and the transition from immersion to tourism was a slow one. Living with a family of Jehovah's Witnesses in Kumasi after the two happiest weeks of my life in Kumasi was a quick and frightening transition, one that even now, having been able to get away from that, I'm still struggling into seeing, rather than living, in a culture. Earlier today (after a day of insane STC traveling) we made our way to the KaKum Rainforest, walking along rope bridges trying to hear the sounds of nature over the din of a herd of height-scared Ghanaians that accompanied us on the tour. It's a big change from learning-by-doing to learning-by-seeing-and-hearing, but the former really doesn't lend itself to learning about the slave history of this coastal town.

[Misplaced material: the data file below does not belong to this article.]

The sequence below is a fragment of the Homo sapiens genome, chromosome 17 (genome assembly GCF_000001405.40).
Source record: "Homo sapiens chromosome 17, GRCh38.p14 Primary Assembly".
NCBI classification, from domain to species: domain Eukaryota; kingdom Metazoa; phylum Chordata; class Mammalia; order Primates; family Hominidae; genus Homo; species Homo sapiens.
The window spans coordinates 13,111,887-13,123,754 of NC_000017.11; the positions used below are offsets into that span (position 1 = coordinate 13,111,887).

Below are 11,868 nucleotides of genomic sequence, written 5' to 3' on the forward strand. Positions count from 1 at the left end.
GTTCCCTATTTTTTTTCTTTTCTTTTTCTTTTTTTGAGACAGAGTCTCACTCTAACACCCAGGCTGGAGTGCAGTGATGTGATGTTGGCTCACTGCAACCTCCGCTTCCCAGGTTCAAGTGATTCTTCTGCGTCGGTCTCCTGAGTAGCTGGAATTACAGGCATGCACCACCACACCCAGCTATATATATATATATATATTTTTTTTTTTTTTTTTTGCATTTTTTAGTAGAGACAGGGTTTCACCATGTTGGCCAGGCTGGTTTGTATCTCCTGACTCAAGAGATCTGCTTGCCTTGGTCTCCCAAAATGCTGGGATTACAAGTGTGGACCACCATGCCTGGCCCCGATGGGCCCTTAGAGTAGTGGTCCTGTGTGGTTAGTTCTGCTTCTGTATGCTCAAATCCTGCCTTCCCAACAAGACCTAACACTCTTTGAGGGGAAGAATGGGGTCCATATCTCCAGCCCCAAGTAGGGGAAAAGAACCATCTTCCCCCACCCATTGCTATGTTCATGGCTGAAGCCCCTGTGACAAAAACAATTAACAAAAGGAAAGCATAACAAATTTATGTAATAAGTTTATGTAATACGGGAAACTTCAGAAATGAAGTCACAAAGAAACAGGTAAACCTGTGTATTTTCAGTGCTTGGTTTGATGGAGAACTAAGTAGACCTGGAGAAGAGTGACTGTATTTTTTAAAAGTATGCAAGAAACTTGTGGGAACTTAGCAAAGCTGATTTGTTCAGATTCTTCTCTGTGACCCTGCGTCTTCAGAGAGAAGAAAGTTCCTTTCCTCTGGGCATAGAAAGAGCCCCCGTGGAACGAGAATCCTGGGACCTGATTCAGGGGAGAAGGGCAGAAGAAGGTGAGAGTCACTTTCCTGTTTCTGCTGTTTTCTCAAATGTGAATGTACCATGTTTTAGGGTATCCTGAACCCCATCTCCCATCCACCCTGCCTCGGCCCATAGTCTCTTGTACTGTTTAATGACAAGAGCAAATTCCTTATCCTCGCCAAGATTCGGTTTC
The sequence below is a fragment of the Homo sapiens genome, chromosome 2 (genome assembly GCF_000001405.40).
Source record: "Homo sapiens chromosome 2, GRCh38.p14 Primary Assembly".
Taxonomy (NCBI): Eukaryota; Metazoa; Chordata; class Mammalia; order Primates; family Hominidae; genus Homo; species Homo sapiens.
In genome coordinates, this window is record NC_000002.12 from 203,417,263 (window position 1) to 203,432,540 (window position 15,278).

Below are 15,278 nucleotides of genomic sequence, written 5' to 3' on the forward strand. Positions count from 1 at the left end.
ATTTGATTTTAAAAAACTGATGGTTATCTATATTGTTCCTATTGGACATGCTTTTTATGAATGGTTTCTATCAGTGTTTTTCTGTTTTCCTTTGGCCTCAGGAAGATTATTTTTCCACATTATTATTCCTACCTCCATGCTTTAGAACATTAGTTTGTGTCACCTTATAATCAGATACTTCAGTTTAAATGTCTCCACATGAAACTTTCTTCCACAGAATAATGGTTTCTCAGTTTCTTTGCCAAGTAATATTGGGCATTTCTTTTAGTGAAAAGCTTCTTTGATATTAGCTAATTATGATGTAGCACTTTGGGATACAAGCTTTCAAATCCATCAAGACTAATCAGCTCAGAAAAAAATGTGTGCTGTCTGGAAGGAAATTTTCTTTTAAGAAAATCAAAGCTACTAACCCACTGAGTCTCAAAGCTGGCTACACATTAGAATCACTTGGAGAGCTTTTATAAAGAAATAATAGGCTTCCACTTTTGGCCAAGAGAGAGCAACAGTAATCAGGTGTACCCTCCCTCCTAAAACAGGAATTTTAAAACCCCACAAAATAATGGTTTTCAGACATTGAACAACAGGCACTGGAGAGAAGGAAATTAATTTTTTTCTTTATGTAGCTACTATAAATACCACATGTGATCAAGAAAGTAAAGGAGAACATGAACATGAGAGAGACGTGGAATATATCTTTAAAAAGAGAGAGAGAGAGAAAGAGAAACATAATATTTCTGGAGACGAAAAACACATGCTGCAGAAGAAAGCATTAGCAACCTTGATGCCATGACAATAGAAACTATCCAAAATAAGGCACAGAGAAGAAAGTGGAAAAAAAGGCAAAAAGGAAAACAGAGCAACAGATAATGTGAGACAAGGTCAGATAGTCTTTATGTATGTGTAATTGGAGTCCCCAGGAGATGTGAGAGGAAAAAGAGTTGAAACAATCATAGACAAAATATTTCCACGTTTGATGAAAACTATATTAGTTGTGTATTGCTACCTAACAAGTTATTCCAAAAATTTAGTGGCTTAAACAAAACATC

I'm finding that my love for the food here is growing on me. sitting around a bowl of groundnut stew with fufu and goat meat (skin still attached) with Joss, Danielle, and Sean felt like a gourmet feast after about a week of various rice forms and fried chicken.interesting to that this might only add to the culture shock that'll hit in four days when we get off the plane in JFK.